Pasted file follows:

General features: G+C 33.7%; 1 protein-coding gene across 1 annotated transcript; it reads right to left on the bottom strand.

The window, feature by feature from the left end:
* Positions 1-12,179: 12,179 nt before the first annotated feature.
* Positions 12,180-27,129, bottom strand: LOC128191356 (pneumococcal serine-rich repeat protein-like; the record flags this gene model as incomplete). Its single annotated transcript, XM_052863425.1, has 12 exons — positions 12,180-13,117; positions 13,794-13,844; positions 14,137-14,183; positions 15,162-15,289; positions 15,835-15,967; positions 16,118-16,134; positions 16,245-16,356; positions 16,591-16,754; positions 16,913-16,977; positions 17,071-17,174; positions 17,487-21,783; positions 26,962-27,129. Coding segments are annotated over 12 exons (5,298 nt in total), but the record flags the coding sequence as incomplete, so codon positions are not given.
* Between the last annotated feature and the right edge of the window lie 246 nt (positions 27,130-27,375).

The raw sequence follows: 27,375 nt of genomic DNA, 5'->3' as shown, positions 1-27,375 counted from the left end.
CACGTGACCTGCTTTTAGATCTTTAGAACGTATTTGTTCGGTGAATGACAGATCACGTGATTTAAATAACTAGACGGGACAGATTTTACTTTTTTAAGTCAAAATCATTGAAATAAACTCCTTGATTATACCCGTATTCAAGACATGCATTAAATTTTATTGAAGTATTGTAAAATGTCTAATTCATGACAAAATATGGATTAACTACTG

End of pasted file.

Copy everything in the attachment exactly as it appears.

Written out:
General features: G+C 33.7%; 1 protein-coding gene across 1 annotated transcript; it reads right to left on the bottom strand.

The window, feature by feature from the left end:
* Positions 1-12,179: 12,179 nt before the first annotated feature.
* Positions 12,180-27,129, bottom strand: LOC128191356 (pneumococcal serine-rich repeat protein-like; the record flags this gene model as incomplete). Its single annotated transcript, XM_052863425.1, has 12 exons — positions 12,180-13,117; positions 13,794-13,844; positions 14,137-14,183; positions 15,162-15,289; positions 15,835-15,967; positions 16,118-16,134; positions 16,245-16,356; positions 16,591-16,754; positions 16,913-16,977; positions 17,071-17,174; positions 17,487-21,783; positions 26,962-27,129. Coding segments are annotated over 12 exons (5,298 nt in total), but the record flags the coding sequence as incomplete, so codon positions are not given.
* Between the last annotated feature and the right edge of the window lie 246 nt (positions 27,130-27,375).

The raw sequence follows: 27,375 nt of genomic DNA, 5'->3' as shown, positions 1-27,375 counted from the left end.
CACGTGACCTGCTTTTAGATCTTTAGAACGTATTTGTTCGGTGAATGACAGATCACGTGATTTAAATAACTAGACGGGACAGATTTTACTTTTTTAAGTCAAAATCATTGAAATAAACTCCTTGATTATACCCGTATTCAAGACATGCATTAAATTTTATTGAAGTATTGTAAAATGTCTAATTCATGACAAAATATGGATTAACTACTG